Writing a novel begins with an idea and a sheet of paper, as it did for me back in 2001 when we were holidaying in Bali. We had left our daughter at home with family to enjoy a belated honeymoon at our favourite resort.
This year, they had introduced ducks to the pond that divided the property. I ventured out with bread and spend hours photographing them in every conceivable pose. Before the age of digital cameras, it was getting expensive, but I was beginning to feel inspired.
I began to draw them. Sketches at first. As my hand moved over the paper, names emerged – Cheeky, Spotty, Gia. I can’t tell how many hours I spent at the pond and drawing and imagining stories about this duck family with unique pom-poms on their heads and their antics.
One morning, the stories were gathering such force in my head that I raced out to buy an exercise book. Words tumbled onto the paper as I tried to capture every tale I’d imagined, every instance the ducks had shared.
Holidays end. I returned to my home in Melbourne to the drudgery of a senior management job, and the ducks disappeared into a drawer. I framed some of the photographs and one of the drawings, but the longer I looked at my childish lines, the worse they appeared. Eventually, they too disappeared.
Meanwhile, life continued. I was bitterly unhappy with the corporate world that seemed to throw challenge after challenge at me. It felt like groundhog day – budgets, staff issues, redundancy, a new role, money worries. Those days are a blur. When I revisit photographs, I’m always smiling, usually in an image with my niece or husband, or am in Bali. The memories are warm and embracing, like a fire you discover slowly burning in the darkness of a chilly house.
Year after year rolled away. Not knowing that I was going through a period of huge change, it seemed life was just getting plain cruel and no matter what I did, I could never find that elusive long term peace I craved.
Fast forward to 2011. My husband and I, wanting new opportunities, made the decision to try living in Bali. I could write, I mused. We could semi-retire and run our marketing services company from there, we convinced ourselves.
The writing began slowly. I managed to get one of the many books I had my head out and publish it on Amazon. Wow! Success! Now, just to wait for the sales! Duh, reality. It doesn’t happen that way, and months and month of work delivered an income that resembled chicken feed, in a monetary sense.
I would never call it a failure. But it was a learning curve. I threw time and money at it, longing to publish a successful book. And herein was where I was completely missing the point.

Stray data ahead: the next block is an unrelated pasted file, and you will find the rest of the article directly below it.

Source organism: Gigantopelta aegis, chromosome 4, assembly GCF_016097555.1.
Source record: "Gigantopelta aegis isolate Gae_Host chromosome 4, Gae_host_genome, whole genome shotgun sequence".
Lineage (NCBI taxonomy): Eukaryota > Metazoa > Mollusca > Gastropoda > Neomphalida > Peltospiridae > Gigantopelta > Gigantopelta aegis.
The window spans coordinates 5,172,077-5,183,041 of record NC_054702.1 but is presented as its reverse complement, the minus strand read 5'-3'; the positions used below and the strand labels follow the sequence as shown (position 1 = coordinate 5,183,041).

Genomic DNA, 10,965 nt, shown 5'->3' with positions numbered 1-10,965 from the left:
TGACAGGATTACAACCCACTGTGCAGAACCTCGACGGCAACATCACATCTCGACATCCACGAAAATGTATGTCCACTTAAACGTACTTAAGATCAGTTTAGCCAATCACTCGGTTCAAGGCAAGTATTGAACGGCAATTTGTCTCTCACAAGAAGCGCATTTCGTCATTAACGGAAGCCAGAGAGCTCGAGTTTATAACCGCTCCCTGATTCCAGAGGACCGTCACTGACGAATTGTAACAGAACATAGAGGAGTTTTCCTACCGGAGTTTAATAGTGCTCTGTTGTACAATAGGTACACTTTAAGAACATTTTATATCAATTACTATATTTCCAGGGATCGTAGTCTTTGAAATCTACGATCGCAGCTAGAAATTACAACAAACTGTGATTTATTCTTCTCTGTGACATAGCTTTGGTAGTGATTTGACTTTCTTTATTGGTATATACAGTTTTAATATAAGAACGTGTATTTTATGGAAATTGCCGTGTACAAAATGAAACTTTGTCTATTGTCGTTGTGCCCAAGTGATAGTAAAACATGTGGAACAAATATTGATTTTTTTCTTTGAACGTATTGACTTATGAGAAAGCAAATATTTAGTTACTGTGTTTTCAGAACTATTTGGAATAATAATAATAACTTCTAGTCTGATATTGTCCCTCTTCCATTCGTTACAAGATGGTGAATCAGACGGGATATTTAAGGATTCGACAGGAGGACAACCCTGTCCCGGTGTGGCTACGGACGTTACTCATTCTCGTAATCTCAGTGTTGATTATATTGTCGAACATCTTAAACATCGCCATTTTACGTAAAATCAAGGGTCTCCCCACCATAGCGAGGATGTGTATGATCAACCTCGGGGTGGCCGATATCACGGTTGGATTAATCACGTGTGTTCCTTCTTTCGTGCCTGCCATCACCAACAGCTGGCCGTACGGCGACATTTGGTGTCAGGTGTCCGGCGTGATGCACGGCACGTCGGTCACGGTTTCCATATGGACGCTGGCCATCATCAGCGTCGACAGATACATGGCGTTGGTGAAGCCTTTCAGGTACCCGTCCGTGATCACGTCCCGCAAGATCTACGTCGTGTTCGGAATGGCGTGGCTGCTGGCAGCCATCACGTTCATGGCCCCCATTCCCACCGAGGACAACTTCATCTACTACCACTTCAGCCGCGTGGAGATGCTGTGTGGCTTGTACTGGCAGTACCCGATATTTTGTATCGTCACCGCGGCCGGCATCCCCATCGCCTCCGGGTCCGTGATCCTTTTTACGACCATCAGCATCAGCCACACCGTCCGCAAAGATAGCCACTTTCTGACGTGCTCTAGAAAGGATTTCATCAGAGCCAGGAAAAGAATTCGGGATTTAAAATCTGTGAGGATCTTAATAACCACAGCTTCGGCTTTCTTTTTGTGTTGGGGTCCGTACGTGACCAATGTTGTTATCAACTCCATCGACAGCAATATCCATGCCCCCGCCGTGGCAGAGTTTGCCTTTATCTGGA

In 2013, I was chatting with an old school friend, Trish. We’d shared art class together and got up to all sorts of mischief in our Year 11 year in Far North Queensland. I had just completed a week with Jack Canfield, one of my heroes and author of Chicken Soup for the Soul and she was asking what I got out of it.
His hugely successful book The Success Principles had been devoured by me in 2008 but to that point, I hadn’t done a whole lot with it. But when I’d seen he was coming to Bali to run a retreat (and as he was on my vision board that I’d creating after reading his book), it seemed way too much like synchronicity. We forked out the dollars for me to go.
Partway through the week, I was getting a sense of doom for my eBook. There I was, thinking I would learn how to make it a huge success, but doubt was creeping into my mind. Second guessing became my mantra as I struggled with why the book didn’t feel like what I wanted it to be.
Jack finally hit the nail on the head.
“If you had that same book, with vignettes of locals intertwined – you know, Made the taxi driver’s story – I would buy it in a heartbeat!”
A penny dropped. My writing lacked soul. It lacked me. It lacked my essence. It was commercial writing, mixed in with a little bit of me sure, but my eye was on the dollars and not its service.
I raced home and began to write a business plan for a new book – a journey. My journey. Jack had mentioned the term Conscious Travel, so I googled it and chanced upon Anna Pollock, founder of the movement.
Then Trish revealed she wanted to write a book that showcased inspirational women through her passion, photography. I quickly explained what I had in mind, and before I knew it, she was on a plane to Bali and the Bali Soul Journals adventure began.
This book took five months to complete instead of 18. Experience had afforded me some speed.
Following its launch in early 2014, I set to marketing and sales of the book. There is no lie about it being hard work: more toil and strain, with a bout of dengue fever for both me and my husband thrown in along the way. I dragged out The Bootongs of Bali from the drawer, as I’d done a couple of times in the previous 12 months. When I did write, in those wonderful creative moments when you sit down at nine in the morning and get up to stretch at six in the evening, I wrote like a mad woman. The story flew from my mind and with no real plan of what was going to happen. I let the characters tell the story.
But by mid-2014, we were running low on everything – morale, money and joy. A friend offered me the opportunity to travel with her to Kalimantan in Borneo and despite the bank balance saying ‘no’, I took a leap of faith, and said ‘yes’.
On my return, I wrote out a plan for July. I would complete The Bootongs of Bali, and I would also finish a book on Kalimantan by the end of September.
This is when it is important to just go with what life sends you. I had written it down and signed it, just as Jack had taught me. On June 30, the first day of a dedicated ‘me’ month, the phone rang at ten in the morning. It was one of my friends from the Kalimantan trip. He was wondering if I would be interested in designing a book that would be a collaboration of his photography, a writer’s book and an artist’s collection.
It was to be on Borneo.
On 30 September, that book Looking for Borneo arrived in Bali.